Beatles Fest Coming to Town

Pegg’s World By Robert Pegg - - Music & Food
The London Yodeller

“’While you’re up there,’ he instructed, ‘Pick out your favorite girl in class and sing directly to her, looking right into her eyes.’ This, mind you, from a ten-year-old. Today he works in advertising.”


In 1965, I was in Grade five at Prince Charles Elementary in Windsor, Ontario. On the last Friday of every month we put away the books and for the final hour had a meeting of the Red Cross Club. There would be a Treasurer’s report, a collection of dimes for ‘dues’ and Miss Heimer would read a press release about all the good work “we” were doing in the Third World. After that, it was Talent Showcase and then snacks – Rice Krispie squares made by Miss Heimer.


Usually there wasn’t a talent show slotted on the agenda because the only one who had any was a pudgy accordion player named Clark Johnson. And frankly, he was more interested in getting to those Rice Krispie squares. But in 1965, Beatlemania was a vibrant force with kids in North America. The Fab Four had invaded our hearts only a year earlier courtesy of Ed Sullivan. On the after-school cartoon shows on CKLW-TV, the Windsor station, hosts like ‘Poopdeck Paul’ and ‘Captain Jolly’ set aside air-time for any quartet of kids willing to come on and lip-synch to any of the Beatles’ early singles.


Geez, anyone could do that. Even me and me mates. But we thought we’d do it one better and do our own singing and guitar work as well. And we would debut our act at the next Red Cross meeting before moving onto the bright studio lights of CKLW.


In the post-war years, every home had a ukulele somewhere in the rec-room so finding guitars wasn’t a problem. Nor was the fact that neither Darryl (‘John’) Sabo, Rene (‘Paul’) Labreque, nor I (‘George’) could play them. Clark Johnson was the only kid in class whose family owned a set of bongos, so he became our ‘Ringo.’


We practiced every day after school for two weeks in Darryl’s basement. Even though I was ‘George’, I was elected to be lead singer by virtue of the fact that I was the only one who knew all the words to She Loves You – all 12 of them.


In addition to being ‘Paul’ (by virtue of his good looks – long before Beatlemania, all the girls in class considered him ‘the cute one’) Rene was also our ‘George Martin’ and ‘Brian Epstein’. He oversaw the arrangements for the “Yeah, yeah, yeahs.” He showed us how to comb our hair forward into bangs. He instructed us on how to dress. We would all wear black turtlenecks to the gig – except for Clark who didn’t own one and had to resort to a white dickie beneath his black cardigan.


By the Friday of ‘the big shew’, we were all pumped – until disaster hit. Clark’s dad made him get a haircut the night before. Our Ringo was now again sporting his familiar brush-cut. As well, Rene had insisted that the black-out drapes normally used for when we were shown hygiene or nature films be drawn and that we be lit only by the blackboard lights. But Miss Heimer wouldn’t go for it. On top of that, Clark had forgotten his bongos so he had to run home and get them at recess which meant no last run-through dress rehearsal.


Well, you can imagine what that does to a bloke right before show-time. But Rene calmed us all down with a last-minute bit of inspiration. “While you’re up there,” he instructed. “Pick out your favorite girl in class and sing directly to her, looking right into her eyes.” This, mind you, from a ten-year-old. Today he works in advertising.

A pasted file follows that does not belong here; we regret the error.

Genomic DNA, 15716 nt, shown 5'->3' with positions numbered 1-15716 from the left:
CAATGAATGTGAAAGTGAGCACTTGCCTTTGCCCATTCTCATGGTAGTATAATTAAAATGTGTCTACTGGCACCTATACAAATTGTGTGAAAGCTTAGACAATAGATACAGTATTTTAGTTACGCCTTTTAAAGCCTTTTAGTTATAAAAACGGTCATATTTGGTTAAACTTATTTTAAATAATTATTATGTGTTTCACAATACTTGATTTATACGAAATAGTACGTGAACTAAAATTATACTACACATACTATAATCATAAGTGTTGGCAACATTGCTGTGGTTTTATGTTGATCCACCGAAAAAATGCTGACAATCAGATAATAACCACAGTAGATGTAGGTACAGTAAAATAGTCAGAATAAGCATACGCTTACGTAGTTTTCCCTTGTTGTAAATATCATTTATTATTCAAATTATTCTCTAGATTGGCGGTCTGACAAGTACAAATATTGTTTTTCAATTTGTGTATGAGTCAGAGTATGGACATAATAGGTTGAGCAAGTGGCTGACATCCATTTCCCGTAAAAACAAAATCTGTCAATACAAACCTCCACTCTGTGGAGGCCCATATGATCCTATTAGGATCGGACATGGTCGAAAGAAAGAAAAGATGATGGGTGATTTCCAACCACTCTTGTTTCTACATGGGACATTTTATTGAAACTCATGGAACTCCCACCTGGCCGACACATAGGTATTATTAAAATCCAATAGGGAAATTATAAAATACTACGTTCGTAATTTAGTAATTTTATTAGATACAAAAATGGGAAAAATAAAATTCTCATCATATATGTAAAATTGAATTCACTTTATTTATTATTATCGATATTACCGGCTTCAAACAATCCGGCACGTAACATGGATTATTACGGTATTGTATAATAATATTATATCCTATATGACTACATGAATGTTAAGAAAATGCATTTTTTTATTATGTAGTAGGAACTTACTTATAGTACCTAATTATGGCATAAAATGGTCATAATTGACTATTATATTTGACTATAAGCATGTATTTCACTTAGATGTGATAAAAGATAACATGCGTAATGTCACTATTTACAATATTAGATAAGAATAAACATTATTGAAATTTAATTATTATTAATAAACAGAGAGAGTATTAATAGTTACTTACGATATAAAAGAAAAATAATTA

And then it was two minutes and twelve seconds of pure fame and glory. We rocked. And how could we not? Four prepubescent male voices, three un-tuned ukuleles and a pair of bongos played with drumsticks.


But afterwards, as Rene, Darryl and I stood around the punch-bowl (alone) we watched Clark over at the snack-table. A Rice Krispie square in each hand and a bird on each arm.


That was my last experience in a rock band. But I still think of those days every time I hear the fab ones. And I will definitely be reliving the experience when I take in some of London’s first Beatles Festival when it comes to our downtown on the weekend of September 23, 24 and 25. Free entertainment on an outdoor stage on Dundas Street in the form of Beatles tribute acts. Local performers doing Beatles-related sets in selected bars. And ticketed concerts at the Wolf Performance Hall of the Central library. Of the tribute acts at the Wolf, I can highly recommend The Caverners. I’ve seen them twice before, they’re that good and local lad Yuri Pool’s ‘The McCartney Years.’ I’ve seen him twice before, he’s that good.


Also at the Wolf is a free screening on the Saturday morning of Hard Days Night. If you can’t wait that long, don’t forget that Ron Howard’s long-awaited feature documentary The Beatles: Eight Days a Week – The Touring Years opens in motion-picture theatres the week before on September 16th.


See the festival’s official website at for the complete schedule and details. All the acts are acknowledged for their painstaking note-by-note musical performances, authentic wardrobe, instruments and hair-pieces and getting the mannerisms of the individuals down pat. From experience I can tell you that both the Caverners and Yuri Pool do an admirable job of capturing the essence of being Fab – even though it’s doubtful that any of them ever headlined a meeting of a grade school Red Cross Club before.



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  • Butch McLarty

    About five years ago I posted a comment or two on facebook that I had little use for tribute bands since I was of the opinion a band should cultivate original material.

    As in, why imitate someone else when you should blaze your own path as an original?

    Needless to say, Londoner Yuri Pool wasn’t too impressed. I think it was our last conversation on facebook.

    Has anyone seen my award-winning Brando imitation?